particles produces an equilibration of conduction band electrons that occurs on a 100 fs time scale.29 This produces a transient bleach (TB) of the plasmon band that is faster than the time resolution of the apparatus. As a result, for both Ag and Au nanoparticles, excitation of the J-aggregate exciton is achieved via the evanescent field produced by the nanoparticle plasmon excitation.30 DAS spectra were taken with variable optical delays at probe wavelengths of 450 to 750 nm. A prominent aspect of the data is the large spectral differences for bare and coated nanoparticles, with the Au data shown in the left column (a-c) and Ag data shown in the right column (d-f) of Figure 3. The bare Au nanoparticles (Figure 3a) show spectra similar to that previously reported for uncoated nanoparticles, where an induced absorption on the low and high-energy side of the plasmon bleach is observed in the DAS. This is due largely to a simultaneous increase in the metallic core intraband damping constant (intra) relative to the ground state, from 0.645 to 0.69 eV (at 3 ps), and an increase in the interband damping (inter) from 0.24 to 0.2856 eV. In contrast, the Au hybrid shows two distinctive transient signatures compared to the uncoated nanoparticles. First, the hybrids DAS spectrum shows a strong red-shift in the plasmon bleach (20 nm) and the absence of any induced absorption on its low energy wing (Figure 3b). Second, the blue side of the DAS is now composed of two peaks. The broad peak originates from increased interband scattering whereas the most energetic positive feature is an excited-state absorption from the one2124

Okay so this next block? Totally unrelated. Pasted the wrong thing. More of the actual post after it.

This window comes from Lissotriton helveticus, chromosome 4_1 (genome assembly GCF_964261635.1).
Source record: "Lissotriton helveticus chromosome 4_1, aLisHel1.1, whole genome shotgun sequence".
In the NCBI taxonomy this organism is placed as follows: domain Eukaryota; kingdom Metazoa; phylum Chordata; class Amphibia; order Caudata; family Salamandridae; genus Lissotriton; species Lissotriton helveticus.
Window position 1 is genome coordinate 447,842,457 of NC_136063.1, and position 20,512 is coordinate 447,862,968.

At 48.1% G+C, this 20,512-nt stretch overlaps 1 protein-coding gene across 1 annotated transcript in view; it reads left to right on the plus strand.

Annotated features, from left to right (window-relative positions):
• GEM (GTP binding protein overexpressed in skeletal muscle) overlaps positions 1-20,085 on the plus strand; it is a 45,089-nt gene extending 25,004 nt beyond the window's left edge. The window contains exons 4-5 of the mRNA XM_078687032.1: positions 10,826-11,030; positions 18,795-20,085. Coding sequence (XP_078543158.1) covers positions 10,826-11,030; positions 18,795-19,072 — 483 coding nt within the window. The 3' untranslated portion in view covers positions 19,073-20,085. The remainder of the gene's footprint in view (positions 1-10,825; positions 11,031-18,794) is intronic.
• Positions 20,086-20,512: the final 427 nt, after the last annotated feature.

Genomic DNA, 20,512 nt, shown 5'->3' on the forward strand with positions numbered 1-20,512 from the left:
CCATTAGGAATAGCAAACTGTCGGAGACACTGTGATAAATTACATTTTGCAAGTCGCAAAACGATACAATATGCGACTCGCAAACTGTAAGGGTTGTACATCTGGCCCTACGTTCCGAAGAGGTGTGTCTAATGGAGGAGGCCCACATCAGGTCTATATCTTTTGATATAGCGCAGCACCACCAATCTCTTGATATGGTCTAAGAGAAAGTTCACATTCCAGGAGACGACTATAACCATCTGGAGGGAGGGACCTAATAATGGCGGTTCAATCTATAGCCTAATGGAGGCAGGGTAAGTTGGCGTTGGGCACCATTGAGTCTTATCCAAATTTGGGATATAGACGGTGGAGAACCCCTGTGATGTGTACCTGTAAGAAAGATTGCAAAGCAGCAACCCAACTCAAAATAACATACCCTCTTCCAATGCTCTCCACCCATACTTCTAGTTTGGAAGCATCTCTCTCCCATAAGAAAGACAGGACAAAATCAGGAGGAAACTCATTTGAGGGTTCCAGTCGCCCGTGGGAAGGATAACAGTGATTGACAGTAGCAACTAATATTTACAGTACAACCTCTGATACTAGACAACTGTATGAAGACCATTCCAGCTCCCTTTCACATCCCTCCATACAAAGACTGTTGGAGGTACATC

exciton to the two-exciton state.31 For the Au cores contribution to the DAS taken at 2.7 ps in Figure 3b, the data can be fit by an increase in inter to 0.31 eV from the ground-state value of 0.245 eV, and an increase of intra from 0.65 eV in the ground state to 0.667 eV in the transient excited state. The fits also show that the red-shifted plasmon bleach is actually due to a blue shift of the plasmon absorption upon excitation to 9.25 eV from 9.20 eV in the ground state, so that the lower energy components of the plasmon band appear as a bleach in the DAS. The short lifetime of the excitons as shown in Figure 3c indicates resonant Forster energy transfer coupling of the excitonic states in the aggregates selectively to the interband transition dipoles in the Au core. This conclusion is supported by the dynamics of the bleach at 474 nm on Au hybrids, which recovers within 3 ps and on the same time scale as the nanoparticles electron-phonon coupling events monitored at 540 nm. We note that the blue shift of the plasmon resonance in the heterostructured Au/TC nanoparticles has not been observed before to our knowledge and is likely due to changes in the environment through interactions with the adsorbed species. However, a change in the conduction electron density through charge transfer character cannot be entirely eliminated. Future study on this effect is warranted. The DAS data from the Ag nanoparticle systems are shown in Figures 3d,e. Note that our laser system prevents us to follow dynamics below 450 nm due to a lack of white light probe intensity. For bare Ag, the shape of the DAS spectrum in Figure 3d is determined by a red shifted excited-state absorption spectrum compared to the ground-state spectrum. This is due to the dispersion of the real part of the effective dielectric constant of the particle in the investigated spectral region.32 Compared to the bare nanoparticle, the Ag hybrids spectrum of Figure 3e shows an additional bleach that has a spectral dispersion of about 5 nm toward longer wavelengths within the first 10 ps following excitation by the pump light. Both the induced absorption and bleach can be fitted by considering a red-shifted excited-state plasmon absorption band (from 9.14 to 8.61 eV) for the metallic core, concurrent with a red-shifted (from 2.6 to 2.58 eV at 0.7 ps) and strongly damped (from 86 to 125 meV) exciton transition dipole moment, the latter being responsible for the transient bleach. The absence of the two-exciton state induced absorption band in the Ag hybrid DAS represents a fundamental divergence from the Au hybrids transient response. To describe this mechanism, we followed the temporal dynamic of the transient bleach in Figure 3e. These data are shown in Figure 3f at a wavelength of 475 nm and provide a value of about 233 ps for the recovery of the one-exciton state, or far longer than the 3 ps electron-phonon coupling decay time of the nanoparticle. Referring to Figure 4, we propose the following interaction mechanism within the Ag/TC hybrid: the oneexciton state (path 1) is created by evanescent field excitation of the J-aggregates on the metal nanoparticles. This is followed by an efficient electron transfer from the oneexciton band to the conduction band of the metallic core (path 2). This scheme prevents any buildup in the exciton concentration that would lead to the often-observed blueNano Lett., Vol. 4, No. 11, 2004